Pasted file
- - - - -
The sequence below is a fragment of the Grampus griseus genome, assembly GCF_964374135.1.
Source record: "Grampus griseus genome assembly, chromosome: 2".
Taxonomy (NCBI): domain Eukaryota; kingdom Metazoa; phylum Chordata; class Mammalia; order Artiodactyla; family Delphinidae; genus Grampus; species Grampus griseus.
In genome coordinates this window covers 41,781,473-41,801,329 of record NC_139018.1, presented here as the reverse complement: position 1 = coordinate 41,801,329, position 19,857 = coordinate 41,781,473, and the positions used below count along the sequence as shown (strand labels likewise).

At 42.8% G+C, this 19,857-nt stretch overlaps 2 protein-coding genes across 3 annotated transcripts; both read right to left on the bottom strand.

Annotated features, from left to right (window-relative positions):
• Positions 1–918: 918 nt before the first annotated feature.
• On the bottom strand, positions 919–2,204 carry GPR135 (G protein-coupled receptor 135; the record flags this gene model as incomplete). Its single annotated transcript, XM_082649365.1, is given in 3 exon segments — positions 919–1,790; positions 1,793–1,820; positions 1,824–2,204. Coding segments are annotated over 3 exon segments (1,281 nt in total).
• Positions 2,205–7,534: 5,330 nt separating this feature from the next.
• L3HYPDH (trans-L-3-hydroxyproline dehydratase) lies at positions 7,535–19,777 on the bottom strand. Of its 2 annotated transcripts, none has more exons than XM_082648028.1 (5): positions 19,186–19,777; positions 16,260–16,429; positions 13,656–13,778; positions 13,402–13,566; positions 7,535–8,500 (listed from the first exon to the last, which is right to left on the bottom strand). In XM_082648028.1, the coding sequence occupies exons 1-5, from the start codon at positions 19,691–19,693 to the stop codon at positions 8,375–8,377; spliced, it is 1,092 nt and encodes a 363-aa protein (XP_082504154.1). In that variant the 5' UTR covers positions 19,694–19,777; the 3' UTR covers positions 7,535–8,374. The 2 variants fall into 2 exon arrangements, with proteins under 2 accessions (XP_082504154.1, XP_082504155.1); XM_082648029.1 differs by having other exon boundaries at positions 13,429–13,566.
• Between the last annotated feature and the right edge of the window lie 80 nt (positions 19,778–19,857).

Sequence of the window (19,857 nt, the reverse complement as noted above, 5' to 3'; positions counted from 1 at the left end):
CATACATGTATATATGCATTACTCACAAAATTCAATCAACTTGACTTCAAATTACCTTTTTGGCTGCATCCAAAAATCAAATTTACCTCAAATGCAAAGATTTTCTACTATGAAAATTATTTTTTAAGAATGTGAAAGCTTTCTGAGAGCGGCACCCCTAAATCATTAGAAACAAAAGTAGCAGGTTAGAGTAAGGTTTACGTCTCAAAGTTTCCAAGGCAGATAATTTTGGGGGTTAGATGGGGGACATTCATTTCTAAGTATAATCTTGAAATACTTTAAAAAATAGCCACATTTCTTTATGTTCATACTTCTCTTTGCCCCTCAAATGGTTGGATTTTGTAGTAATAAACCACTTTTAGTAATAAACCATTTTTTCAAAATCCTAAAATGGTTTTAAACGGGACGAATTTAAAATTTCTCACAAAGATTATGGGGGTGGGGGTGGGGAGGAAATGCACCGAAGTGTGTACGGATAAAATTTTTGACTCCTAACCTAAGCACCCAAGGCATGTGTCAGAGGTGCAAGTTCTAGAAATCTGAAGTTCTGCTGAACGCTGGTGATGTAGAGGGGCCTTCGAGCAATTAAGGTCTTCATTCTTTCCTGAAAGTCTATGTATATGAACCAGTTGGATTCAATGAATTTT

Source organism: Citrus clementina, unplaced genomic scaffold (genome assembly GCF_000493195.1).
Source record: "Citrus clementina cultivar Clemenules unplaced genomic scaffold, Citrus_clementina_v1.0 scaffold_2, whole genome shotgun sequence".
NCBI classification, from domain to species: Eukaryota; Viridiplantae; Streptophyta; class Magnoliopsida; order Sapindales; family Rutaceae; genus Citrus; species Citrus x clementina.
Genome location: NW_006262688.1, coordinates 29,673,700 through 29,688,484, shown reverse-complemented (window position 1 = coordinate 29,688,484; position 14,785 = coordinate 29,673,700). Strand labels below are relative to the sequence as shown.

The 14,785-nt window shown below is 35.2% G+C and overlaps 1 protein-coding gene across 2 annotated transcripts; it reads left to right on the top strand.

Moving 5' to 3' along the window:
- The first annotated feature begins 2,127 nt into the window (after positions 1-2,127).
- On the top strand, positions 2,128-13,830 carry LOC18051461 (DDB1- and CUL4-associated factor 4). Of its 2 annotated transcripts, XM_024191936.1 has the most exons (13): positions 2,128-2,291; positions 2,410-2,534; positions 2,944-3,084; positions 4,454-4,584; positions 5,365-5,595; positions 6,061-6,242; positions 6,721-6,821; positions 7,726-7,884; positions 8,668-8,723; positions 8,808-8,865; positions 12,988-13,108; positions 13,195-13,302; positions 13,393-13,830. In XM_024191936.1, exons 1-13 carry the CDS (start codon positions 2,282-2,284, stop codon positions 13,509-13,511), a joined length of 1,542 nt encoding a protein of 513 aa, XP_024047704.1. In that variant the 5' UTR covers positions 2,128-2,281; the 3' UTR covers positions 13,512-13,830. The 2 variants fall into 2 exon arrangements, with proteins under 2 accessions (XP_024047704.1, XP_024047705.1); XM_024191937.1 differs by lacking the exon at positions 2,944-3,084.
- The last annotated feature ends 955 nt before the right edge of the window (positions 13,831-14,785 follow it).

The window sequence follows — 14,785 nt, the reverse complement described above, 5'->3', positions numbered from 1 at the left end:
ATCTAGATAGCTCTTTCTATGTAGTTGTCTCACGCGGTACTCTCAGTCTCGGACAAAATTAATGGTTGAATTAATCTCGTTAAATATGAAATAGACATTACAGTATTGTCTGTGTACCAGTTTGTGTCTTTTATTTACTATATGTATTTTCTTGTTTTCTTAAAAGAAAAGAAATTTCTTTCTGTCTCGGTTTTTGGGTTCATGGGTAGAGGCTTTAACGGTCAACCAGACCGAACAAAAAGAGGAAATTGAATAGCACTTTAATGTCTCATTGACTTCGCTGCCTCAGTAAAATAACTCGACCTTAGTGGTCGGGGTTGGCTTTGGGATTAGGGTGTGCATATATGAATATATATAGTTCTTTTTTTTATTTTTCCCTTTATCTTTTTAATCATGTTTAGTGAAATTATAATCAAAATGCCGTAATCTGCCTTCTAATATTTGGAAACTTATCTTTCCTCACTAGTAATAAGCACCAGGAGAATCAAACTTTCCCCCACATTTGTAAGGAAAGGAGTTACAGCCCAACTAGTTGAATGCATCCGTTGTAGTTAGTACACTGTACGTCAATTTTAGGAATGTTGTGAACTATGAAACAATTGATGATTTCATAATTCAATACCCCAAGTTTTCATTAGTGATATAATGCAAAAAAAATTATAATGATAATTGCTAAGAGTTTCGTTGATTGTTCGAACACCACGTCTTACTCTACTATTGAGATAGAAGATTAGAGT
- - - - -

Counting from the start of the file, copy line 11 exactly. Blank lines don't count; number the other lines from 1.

• Between the last annotated feature and the right edge of the window lie 80 nt (positions 19,778–19,857).